chef3

Chef Gene Gowan prepares butternut squash pancakes from scratch for Cambridge, Wisconsin second graders.

Our Stories

A Good Recipe for Farm to School

Cambridge, Wisconsin

December 13, 2016

The Farm to School movement makes so much sense for small schools and rural communities. Students eat better and learn about food and agriculture. Local economies are strengthened, and small farms are supported. Furthermore, school communities are bolstered by thriving farm families and purposeful partnerships. The latter point is especially significant because so many rural regions have been hurt badly by farm consolidation and de-population.

However, converting school lunchrooms to local food menus has many challenges. This is why the Rural Schools Collaborative encourages rural school districts to take incremental steps with Farm to School programming. School gardens, snack programs, and special local food events are just a few of the ways a small, rural district can begin a good conversation on the relationship between nutrition, school and the local economy.

Cambridge, Wisconsin's Farm to School Chef in the Classroom is a wonderful example of an action step that can be taken by a small, rural school district. Featuring Chef Gene Gowan of Cannella Culinary, the Chef in the Classroom program has introduced Cambridge Elementary School students to local foods and healthy meals during the last four years. Each cooking event features a seasonal ingredient with much of the produce harvested from the Cambridge Elementary School Garden. The students are taught nutritious recipes by Chef Gowan and other local chefs. In addition, students learn about the food that is featured. During our visit second graders learned about butternut squash and maple syrup, both of which are produced in southern Wisconsin.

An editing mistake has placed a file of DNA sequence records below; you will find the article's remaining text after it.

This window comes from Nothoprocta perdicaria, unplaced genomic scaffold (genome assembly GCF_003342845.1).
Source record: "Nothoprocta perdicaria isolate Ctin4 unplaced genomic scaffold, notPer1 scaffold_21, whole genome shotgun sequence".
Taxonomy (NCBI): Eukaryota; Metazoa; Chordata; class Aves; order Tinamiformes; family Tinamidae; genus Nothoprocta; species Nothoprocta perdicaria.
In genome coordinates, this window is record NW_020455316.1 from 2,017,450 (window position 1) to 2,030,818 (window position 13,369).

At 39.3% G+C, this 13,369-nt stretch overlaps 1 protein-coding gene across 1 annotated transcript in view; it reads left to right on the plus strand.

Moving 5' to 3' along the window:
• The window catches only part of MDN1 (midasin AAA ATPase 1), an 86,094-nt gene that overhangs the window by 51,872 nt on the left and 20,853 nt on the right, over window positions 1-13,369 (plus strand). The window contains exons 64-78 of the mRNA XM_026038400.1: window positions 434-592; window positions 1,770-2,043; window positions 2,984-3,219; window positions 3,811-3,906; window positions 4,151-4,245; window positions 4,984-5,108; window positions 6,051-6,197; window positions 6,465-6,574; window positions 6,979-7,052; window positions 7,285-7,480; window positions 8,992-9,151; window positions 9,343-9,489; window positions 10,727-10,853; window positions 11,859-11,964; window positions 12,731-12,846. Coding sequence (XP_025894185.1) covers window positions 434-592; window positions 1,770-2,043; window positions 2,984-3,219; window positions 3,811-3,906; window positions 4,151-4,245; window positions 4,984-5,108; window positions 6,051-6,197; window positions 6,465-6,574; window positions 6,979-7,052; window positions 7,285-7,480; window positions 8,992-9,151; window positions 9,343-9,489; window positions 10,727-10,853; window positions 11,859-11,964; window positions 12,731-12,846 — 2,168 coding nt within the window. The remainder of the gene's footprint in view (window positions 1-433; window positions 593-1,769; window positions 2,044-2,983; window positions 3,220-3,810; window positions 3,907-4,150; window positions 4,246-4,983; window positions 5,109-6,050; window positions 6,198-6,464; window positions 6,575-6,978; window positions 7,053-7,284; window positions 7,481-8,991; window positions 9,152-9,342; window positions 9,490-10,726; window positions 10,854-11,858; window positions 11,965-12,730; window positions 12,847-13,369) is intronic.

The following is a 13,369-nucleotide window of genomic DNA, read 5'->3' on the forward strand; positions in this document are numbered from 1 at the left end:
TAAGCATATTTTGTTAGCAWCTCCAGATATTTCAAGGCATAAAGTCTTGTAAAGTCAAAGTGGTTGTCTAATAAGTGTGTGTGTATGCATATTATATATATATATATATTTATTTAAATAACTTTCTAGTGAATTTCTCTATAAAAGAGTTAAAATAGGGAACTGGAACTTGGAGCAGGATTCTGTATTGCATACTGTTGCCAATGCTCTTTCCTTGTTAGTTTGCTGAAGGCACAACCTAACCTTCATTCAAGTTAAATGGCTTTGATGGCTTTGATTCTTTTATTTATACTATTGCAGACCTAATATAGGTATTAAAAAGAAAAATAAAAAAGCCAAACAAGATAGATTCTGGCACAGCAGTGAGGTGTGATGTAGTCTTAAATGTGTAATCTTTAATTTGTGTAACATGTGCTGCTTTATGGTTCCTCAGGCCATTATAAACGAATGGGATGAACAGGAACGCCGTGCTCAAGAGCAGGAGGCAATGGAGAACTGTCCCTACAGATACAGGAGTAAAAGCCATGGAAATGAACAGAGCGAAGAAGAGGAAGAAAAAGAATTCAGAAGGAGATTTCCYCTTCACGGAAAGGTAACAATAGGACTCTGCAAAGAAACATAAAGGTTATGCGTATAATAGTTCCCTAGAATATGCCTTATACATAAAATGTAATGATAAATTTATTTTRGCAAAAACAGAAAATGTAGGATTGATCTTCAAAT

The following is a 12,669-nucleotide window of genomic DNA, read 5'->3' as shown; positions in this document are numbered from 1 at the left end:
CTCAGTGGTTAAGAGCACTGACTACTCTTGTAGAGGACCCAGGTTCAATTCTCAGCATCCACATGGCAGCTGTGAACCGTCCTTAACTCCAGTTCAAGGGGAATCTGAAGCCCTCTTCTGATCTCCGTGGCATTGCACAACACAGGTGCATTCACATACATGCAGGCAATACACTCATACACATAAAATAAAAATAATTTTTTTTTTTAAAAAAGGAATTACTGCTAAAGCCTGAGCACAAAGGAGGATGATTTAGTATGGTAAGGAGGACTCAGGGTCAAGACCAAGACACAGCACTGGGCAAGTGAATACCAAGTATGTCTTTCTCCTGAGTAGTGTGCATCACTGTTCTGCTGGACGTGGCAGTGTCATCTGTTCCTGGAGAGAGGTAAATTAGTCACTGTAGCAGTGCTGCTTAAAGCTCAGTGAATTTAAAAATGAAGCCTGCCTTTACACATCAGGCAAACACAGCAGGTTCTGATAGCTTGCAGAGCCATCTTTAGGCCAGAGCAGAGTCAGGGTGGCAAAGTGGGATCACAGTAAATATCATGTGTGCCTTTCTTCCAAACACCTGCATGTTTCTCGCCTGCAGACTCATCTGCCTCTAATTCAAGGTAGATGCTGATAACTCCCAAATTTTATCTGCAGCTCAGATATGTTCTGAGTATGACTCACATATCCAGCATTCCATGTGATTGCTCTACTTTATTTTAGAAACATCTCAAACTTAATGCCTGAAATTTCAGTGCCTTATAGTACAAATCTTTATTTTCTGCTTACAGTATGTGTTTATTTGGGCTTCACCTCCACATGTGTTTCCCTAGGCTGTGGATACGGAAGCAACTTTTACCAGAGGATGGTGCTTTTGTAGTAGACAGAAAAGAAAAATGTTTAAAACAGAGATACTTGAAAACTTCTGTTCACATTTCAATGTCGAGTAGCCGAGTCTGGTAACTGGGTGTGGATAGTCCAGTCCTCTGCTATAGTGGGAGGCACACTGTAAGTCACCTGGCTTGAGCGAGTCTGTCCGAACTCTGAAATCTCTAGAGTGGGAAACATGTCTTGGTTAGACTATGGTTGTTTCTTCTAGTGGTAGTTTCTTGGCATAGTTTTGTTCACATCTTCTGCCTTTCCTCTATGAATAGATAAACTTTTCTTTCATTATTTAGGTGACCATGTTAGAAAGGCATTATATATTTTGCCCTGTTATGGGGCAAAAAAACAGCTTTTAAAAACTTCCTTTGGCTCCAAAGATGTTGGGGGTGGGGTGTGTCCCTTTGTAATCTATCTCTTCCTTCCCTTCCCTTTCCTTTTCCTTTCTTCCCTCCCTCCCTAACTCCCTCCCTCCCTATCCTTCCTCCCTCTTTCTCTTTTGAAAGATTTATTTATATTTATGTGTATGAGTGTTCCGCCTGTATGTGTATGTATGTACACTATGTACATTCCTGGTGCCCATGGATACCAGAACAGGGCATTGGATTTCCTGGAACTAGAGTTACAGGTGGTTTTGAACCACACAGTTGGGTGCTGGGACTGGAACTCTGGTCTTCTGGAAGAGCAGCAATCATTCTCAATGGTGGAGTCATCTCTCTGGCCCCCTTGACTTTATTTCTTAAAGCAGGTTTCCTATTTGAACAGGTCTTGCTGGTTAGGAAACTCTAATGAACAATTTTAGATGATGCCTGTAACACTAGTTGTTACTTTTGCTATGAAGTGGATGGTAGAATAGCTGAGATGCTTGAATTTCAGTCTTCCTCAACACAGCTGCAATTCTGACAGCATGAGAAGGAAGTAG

"We love squash pancakes," seemed to be a common refrain! Support funding for the project is provided by the Cambridge Elementary PTO.

Principal Chris Holt pointed out that Cambridge Elementary School's Farm to School efforts are not limited to the Chef in the Classroom. The school is in the process of applying to be a part of Wisconsin's Green & Healthy Schools program, with an eye on the national Green Ribbon School award. Cambridge Elementary also uses its garden for their monthly “Try it Tuesdays” program, where kids taste a new food product that they may never have encountered before--one that often comes from their own school garden. The garden is also incorporated into summer school and preschool. Harvested items go to the school kitchen when school is in session, and additional produce is donated to the local food pantry. Holt explained, "They are trying to grow more 'quick snack' foods for students, like pea pods and carrots, to encourage healthy eating in school."


If you would like to brainstorm ideas on how to start a Farm to School program in your community, please contact us at info@ruralschoolscollaborative.org. We will be more than pleased to help you plant the seeds that will connect students, farmers, and community! Also, please share this story on Facebook, Twitter or Instagram.


« Previous All Stories Next »